A to Z

This section explores an A-Z of the themes that reoccur throughout the images that we gathered for this project. 

P is for Past

Would future societies immortalise or destroy the past? In Albert Rodiba’s La vie électrique (1893) a horse and cart transport history and tradition away from castle-like building, whether as nightsoil for the dungheap or for future preservation is unclear. 

Certainly, many nineteenth-century images did envisage a future for the past. In 1878 Punch Magazine imagined a ‘Museum of Modern Antiques’ that would become necessary given the ‘rapid development of invention’. The assembled articles of the past (or, of course, the nineteenth-century present) that were deemed significant enough for preservation included a ‘rare specimen’ of a gas street-light, wood pavements, sewing machines, and a model of a steam locomotive. Museums, as spaces where a sense of past-ness was manufactured and curated, were therefore central to imagining the pace of future technological change. When it came to what these obsolescent objects said about future society, Punch’s choices raised as many questions as they answered. Were ‘instruments of torture’ and ‘Henry Martini’ rifles included in the museum because judicially-sanctioned torment and violent conflict would become a thing of the past or because human society would develop ever more dangerous and efficient tools for these purposes?

What was not preserved might be destroyed. Rodiba’s image envisaged the violent destruction of the past’s architectural legacy by dynamite, whilst the high smoke-stacks of new buildings can be seen on the horizon. Yet others predicted that the crumbling remains of the past might be allowed to survive, if only as a lesson for the future. In Edward Bellamy’s 1897 work, Equality an architectural remnant of the past is preserved in order to present a lesson in the dangers of inequality. In the new city with its wide airy boulevards Bellamy’s narrator discovers an unusual ruin:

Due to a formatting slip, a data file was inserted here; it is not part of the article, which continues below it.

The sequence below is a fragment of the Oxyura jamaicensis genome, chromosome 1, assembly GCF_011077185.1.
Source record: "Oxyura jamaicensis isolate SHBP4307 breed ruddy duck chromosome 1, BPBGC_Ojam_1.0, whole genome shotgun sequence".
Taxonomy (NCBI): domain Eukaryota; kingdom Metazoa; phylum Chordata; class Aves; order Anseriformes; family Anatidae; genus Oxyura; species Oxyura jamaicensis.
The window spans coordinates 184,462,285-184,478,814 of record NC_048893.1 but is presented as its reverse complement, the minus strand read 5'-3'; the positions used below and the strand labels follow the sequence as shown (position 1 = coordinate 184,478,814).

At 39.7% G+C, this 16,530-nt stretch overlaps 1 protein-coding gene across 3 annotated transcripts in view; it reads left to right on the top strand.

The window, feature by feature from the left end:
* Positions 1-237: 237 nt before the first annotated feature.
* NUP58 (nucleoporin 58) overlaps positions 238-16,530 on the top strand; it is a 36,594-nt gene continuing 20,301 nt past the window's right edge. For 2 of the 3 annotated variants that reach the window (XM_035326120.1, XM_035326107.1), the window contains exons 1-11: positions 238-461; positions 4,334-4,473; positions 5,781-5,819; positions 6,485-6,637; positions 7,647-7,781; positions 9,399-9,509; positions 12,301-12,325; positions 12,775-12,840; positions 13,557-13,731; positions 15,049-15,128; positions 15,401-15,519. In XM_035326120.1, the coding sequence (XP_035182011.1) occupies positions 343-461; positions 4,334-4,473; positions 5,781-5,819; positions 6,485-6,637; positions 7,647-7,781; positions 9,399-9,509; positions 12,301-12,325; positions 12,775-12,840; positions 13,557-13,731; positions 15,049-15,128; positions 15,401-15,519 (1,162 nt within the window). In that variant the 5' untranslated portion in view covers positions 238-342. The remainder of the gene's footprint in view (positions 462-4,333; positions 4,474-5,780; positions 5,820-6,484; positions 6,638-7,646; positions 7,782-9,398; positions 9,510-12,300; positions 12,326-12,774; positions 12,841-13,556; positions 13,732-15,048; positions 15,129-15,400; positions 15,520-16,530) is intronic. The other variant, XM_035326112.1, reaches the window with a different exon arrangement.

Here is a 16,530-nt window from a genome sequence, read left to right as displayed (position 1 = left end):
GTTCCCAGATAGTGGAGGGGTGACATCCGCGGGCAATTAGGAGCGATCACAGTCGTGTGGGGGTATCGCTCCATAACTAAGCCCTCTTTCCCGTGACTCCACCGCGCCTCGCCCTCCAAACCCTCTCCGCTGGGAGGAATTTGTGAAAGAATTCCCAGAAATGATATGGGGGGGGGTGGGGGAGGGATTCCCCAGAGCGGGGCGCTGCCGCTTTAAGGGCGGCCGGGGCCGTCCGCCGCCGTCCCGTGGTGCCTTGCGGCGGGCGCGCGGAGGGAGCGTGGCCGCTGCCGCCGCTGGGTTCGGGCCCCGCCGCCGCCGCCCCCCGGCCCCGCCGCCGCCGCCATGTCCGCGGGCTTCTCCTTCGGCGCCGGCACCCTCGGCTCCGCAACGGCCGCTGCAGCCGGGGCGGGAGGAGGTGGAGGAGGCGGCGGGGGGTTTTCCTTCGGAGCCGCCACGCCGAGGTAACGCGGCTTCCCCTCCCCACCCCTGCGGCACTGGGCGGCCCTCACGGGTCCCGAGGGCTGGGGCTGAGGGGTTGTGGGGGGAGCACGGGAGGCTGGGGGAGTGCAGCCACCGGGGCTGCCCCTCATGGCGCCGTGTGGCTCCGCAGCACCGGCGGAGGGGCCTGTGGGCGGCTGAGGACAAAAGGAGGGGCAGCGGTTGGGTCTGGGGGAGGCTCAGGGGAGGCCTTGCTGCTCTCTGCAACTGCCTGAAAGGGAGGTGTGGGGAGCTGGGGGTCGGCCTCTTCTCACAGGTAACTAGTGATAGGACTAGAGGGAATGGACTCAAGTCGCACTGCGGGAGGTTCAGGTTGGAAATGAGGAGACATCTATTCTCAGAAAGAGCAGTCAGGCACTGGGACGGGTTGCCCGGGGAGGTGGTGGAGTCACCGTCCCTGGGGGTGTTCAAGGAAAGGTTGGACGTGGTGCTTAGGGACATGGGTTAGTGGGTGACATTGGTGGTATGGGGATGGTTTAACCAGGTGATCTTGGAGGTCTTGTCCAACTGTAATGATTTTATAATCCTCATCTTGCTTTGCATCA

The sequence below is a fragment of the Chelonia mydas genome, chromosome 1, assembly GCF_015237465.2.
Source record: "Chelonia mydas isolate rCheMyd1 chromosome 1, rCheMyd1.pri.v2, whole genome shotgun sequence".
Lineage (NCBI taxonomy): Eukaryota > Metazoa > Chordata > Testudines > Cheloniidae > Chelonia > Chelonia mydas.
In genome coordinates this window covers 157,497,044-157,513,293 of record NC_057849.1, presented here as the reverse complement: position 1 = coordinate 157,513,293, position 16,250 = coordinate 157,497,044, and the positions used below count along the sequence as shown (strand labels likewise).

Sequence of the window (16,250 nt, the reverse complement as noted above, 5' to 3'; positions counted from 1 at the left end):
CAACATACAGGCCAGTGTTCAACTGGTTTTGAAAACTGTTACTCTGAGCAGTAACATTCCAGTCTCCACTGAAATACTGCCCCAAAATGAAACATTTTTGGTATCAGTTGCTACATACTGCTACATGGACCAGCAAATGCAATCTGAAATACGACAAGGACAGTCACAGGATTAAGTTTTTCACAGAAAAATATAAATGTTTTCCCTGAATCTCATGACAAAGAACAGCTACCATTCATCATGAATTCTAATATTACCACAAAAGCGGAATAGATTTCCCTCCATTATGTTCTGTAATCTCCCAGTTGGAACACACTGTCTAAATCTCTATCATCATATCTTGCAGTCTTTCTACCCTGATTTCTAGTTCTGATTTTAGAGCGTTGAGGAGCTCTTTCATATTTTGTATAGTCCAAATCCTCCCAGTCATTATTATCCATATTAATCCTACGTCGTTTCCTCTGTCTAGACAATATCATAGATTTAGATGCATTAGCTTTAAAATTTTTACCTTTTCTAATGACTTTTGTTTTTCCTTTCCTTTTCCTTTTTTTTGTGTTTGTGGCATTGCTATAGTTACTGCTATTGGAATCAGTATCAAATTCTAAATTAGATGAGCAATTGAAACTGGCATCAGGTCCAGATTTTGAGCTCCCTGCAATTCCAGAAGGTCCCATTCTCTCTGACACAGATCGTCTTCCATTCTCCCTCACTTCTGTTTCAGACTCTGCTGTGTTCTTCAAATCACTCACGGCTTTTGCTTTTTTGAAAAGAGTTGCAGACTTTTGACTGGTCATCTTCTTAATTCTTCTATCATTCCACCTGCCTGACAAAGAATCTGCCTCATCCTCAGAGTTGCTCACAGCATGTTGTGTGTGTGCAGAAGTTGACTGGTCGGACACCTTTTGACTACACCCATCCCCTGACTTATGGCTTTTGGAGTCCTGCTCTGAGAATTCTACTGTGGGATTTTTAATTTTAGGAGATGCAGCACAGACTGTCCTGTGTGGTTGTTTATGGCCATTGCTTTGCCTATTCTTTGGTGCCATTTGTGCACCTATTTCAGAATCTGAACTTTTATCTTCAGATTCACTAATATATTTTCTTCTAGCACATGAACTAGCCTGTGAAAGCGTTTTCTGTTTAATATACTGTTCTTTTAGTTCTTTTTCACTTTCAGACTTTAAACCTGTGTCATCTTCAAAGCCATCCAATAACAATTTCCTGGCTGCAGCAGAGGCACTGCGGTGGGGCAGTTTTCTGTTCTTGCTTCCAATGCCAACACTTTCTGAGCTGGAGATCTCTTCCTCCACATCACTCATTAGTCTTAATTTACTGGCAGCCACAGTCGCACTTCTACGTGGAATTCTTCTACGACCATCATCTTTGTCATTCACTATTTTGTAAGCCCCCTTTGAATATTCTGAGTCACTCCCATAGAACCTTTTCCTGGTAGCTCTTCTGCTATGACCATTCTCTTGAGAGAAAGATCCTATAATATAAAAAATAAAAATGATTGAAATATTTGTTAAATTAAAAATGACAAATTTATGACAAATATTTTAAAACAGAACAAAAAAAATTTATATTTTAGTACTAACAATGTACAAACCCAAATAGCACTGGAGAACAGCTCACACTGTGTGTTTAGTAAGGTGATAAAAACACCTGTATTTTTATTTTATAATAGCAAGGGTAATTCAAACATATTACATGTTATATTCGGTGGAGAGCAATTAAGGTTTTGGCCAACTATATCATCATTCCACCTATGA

I found myself face to face with a typical nineteenth-century tenement house of the worst sort… reeking reservoirs of foetid odors, kept in by lofty, light-excluding walls…. It seemed to exhale an atmosphere of gloom and chill which all the bright sunshine of the breezy September afternoon was unable to dominate

The narrator’s chaperone Edith informs him that these are ‘ghost buildings’ and a sign outside the house adds that ‘This habitation of cruelty is preserved as a momento to coming generations of the rule of the rich’. 

In Rodiba’s vision a female statue of the ‘old ideal’ would be transported to a museum with ‘other curiosities’. The question of future memorialisation in the form of statuary was also dealt with in a more tongue-in-cheek way by the Daily Mirror in a 1911 cartoon, which suggested that in the future immortalisation in sculpture would serve as a form of punishment: The Mirror‘s imagined malefactors included ‘Rhode Hogg Esq.’ whose pose holding a steering wheel gestured to his criminally careless driving and the brass-instrument-holding ‘Herr Tromboneheim’ whose crime was to have ‘annoyed 50,000,000 people annually for 40 years’. 

But visions of the future also often involved a complex recycling of the past. When it came to clothes, as in W. Cades sketches in 1893 for the Strand Magazine, the fashions of the future were not infrequently portrayed as a bricolage of previous costume history. In some utopias, perhaps most famously in William Morris’ News from Nowhere, the route to the future was through re-engaging with the architecture, social relations, and modes of production of a romanticised, pre-industrial, past. 

Morris was not alone. As many nineteenth-century visions suggested, the future could often only be understood through the destruction, preservation, recycling, or lampooning of the past.

‘The Old World’s Dishonesty’, in Albert Rodiba, La vie électrique (1893).